14.  It is clear that if the spread of surveillance features in online courseware is to be limited, it is concerned faculty who will have to take action.  We certainly cannot wait around for someone else to formulate meaningful privacy initiatives in response to new technologies.   Issues surrounding privacy and the use of our personal information preceded the Internet and even with evidence of real abuses (unauthorized access and use of DMV and social security data, for example) they still haven't been resolved.  So it is unrealistic to expect anything substantial to happen in relation to the vastly more complicated domain of the Internet.  Moving at the speed of business today means moving at a hundred times the speed at which even the most ill-considered piece of legislation is capable of being passed.  The second problem is precisely that we are moving at the speed of business.  The government has proven extremely reluctant to take the lead in relation to privacy issues, and as a result privacy protocols have been established by the business community.  The widespread suspicion on the part of Americans about the actions of “big government” has tended to obscure the degree to which the greater threat to individual privacy is posed by the corporate world.  Commercial privacy policies have, for example, been configured according to an “opt-out”standard; information about users will be collected unless users actively tell the company not to do so.  These practices are strikingly at odds with the results of a report released as part of the Pew Internet & American Life project which indicates that “86% of Internet users favor an “opt-in” privacy policy and say that Internet companies should ask people for permission to use their personal information” (Fox 2).  The lack of any privacy notification attached to Web-based courseware demonstrates how thoroughly the “opt-out” standard of online commerce has infiltrated educational technology.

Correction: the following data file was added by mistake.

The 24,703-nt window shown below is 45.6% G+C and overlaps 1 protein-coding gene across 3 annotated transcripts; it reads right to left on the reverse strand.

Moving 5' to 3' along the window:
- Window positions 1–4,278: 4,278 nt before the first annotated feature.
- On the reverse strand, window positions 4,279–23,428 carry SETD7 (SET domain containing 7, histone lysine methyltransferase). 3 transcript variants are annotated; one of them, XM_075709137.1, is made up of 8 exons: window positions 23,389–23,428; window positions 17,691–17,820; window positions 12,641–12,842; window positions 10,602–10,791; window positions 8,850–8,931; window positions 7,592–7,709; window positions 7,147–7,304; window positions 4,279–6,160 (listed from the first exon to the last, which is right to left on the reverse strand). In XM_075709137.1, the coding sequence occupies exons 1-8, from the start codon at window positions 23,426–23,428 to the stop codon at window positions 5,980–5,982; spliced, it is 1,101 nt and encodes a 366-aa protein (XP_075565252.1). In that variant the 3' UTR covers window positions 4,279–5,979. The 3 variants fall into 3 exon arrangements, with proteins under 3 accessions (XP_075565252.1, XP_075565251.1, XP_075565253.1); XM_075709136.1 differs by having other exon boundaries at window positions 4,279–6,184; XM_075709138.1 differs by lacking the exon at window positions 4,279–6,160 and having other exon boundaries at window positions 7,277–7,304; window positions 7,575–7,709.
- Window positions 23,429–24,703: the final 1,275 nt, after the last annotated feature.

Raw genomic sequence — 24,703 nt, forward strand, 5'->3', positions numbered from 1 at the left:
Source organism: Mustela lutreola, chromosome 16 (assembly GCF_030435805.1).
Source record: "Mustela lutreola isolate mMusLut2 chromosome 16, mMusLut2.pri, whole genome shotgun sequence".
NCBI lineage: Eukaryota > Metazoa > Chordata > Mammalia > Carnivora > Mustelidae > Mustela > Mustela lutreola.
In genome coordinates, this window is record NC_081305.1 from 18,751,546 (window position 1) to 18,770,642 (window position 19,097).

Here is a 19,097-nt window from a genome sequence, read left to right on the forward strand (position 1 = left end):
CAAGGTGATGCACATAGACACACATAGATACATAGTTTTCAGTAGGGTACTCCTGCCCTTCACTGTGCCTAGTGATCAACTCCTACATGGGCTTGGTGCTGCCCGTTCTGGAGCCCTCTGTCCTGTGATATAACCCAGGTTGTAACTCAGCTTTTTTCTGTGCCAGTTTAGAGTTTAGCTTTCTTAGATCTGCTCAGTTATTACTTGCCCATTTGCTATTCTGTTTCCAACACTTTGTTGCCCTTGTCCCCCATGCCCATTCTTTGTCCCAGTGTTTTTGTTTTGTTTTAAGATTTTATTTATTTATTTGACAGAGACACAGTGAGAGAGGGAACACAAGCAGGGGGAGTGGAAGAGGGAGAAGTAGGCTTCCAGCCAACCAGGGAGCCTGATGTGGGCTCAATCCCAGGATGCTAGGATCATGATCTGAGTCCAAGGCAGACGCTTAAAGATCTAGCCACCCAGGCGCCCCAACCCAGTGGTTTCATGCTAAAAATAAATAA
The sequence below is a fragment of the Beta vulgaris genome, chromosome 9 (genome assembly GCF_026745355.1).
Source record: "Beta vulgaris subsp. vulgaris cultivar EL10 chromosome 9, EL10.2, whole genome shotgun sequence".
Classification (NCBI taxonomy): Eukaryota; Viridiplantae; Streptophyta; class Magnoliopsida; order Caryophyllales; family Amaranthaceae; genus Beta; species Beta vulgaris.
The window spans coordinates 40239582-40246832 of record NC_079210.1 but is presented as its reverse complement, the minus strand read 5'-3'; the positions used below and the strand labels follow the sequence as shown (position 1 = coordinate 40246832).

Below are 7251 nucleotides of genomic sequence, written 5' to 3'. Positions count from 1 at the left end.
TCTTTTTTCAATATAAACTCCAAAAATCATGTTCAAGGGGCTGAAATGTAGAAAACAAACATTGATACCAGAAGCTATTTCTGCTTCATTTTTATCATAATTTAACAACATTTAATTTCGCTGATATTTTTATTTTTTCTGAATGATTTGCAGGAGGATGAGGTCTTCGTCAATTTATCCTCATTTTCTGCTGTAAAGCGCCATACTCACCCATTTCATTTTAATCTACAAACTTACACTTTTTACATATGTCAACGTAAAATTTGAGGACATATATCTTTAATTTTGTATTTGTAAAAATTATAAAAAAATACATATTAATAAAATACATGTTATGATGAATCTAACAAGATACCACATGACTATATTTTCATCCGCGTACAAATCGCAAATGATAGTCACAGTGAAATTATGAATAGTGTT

15.  The larger reason why nothing will be done in relation to privacy initiatives is that in functional terms few people really care that much about the issue.  Concern over privacy issues in relation to the Net certainly seems to be high; a June 2001 Gallup poll found that 82% of Internet users polled were either “somewhat concerned” or “very concerned” about the misuse of their credit card information, and concern over corporate abuses of personal information and the use of cookies was also very high (Jones and Carlson).  However, there is a significant gap between people's concern, and their willingness to do anything substantive about that concern. Our recent history is littered with polls articulating people's concern about the state of the US education system, but we've yet to see any substantive improvements take place in that arena.  And just as one reason for the lack of educational improvements has to do with people's conscious or subconscious realization that many of them benefit from the current inadequate system, so the kinds of online dynamics I have been describing are embedded in a set of cultural beliefs with which most people are entirely comfortable: the personalized user profile that is one of the chief uses of agent technologies plays into the fantasy of an autonomous, authentic, individual self; the evolution of a database culture of statistical assurance on the other hand fits with the desire that most people have to be part of some larger group identity.  So perhaps one of the things that is making these kinds of online interactivity such satisfying experiences is that we are having it both ways, we feel ourselves becoming both individual and representative.  If we as teachers want our students to be critical of such ideological formulations, we are, therefore, going to face problems in the degree to which our everyday interactions with instructional technology actually abet those assumptions.